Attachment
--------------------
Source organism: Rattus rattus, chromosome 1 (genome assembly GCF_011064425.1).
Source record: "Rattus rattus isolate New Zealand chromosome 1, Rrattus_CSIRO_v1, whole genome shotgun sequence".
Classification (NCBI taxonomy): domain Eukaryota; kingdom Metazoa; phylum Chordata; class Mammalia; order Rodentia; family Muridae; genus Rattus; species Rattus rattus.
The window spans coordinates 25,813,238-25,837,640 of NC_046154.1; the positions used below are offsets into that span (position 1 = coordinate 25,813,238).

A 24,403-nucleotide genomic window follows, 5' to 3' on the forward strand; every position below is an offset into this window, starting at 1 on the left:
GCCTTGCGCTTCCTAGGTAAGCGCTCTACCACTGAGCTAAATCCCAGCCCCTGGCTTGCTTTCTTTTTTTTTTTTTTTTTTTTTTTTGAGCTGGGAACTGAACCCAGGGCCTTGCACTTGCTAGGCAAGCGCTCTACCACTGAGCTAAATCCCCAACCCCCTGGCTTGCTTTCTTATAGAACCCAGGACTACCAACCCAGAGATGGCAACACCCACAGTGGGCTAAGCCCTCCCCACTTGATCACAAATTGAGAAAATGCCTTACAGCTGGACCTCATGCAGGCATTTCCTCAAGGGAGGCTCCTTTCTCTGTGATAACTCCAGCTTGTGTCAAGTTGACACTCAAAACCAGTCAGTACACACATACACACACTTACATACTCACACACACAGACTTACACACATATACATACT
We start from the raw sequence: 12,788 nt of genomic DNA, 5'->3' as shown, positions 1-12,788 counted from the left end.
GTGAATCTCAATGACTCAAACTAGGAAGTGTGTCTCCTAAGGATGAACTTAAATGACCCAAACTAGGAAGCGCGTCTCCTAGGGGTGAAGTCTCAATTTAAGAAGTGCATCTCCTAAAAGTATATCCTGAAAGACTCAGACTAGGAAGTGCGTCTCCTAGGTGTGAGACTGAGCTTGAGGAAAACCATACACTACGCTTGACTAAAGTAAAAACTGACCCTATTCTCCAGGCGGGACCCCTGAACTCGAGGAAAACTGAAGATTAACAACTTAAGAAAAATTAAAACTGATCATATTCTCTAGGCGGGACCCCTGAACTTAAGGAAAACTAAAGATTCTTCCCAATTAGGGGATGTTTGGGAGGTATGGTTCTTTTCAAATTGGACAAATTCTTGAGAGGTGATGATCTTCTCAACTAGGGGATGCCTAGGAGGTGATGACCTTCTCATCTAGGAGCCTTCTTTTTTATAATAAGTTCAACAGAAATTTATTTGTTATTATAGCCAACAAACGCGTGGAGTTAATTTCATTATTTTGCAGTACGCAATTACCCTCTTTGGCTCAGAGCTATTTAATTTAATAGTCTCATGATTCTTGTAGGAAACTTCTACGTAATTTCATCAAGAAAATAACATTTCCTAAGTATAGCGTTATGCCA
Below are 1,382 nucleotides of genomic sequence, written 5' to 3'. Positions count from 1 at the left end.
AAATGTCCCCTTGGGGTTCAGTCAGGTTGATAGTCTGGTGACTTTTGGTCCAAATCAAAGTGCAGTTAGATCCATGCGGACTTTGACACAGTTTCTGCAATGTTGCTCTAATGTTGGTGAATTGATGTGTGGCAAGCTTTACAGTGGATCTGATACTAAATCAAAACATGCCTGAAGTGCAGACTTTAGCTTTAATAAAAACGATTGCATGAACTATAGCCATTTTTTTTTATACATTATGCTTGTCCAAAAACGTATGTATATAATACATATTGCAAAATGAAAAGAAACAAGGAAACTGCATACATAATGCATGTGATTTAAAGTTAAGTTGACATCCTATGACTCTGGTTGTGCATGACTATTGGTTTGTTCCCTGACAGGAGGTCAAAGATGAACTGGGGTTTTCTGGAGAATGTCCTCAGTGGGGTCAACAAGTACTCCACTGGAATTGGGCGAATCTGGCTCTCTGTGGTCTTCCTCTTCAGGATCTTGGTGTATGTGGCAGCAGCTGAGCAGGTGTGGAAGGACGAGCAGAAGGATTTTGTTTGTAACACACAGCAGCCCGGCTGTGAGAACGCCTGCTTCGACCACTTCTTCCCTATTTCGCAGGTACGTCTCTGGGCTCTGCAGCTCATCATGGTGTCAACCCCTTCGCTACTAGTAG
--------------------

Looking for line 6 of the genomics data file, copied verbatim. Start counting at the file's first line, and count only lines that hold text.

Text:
GCCTTGCGCTTCCTAGGTAAGCGCTCTACCACTGAGCTAAATCCCAGCCCCTGGCTTGCTTTCTTTTTTTTTTTTTTTTTTTTTTTTGAGCTGGGAACTGAACCCAGGGCCTTGCACTTGCTAGGCAAGCGCTCTACCACTGAGCTAAATCCCCAACCCCCTGGCTTGCTTTCTTATAGAACCCAGGACTACCAACCCAGAGATGGCAACACCCACAGTGGGCTAAGCCCTCCCCACTTGATCACAAATTGAGAAAATGCCTTACAGCTGGACCTCATGCAGGCATTTCCTCAAGGGAGGCTCCTTTCTCTGTGATAACTCCAGCTTGTGTCAAGTTGACACTCAAAACCAGTCAGTACACACATACACACACTTACATACTCACACACACAGACTTACACACATATACATACT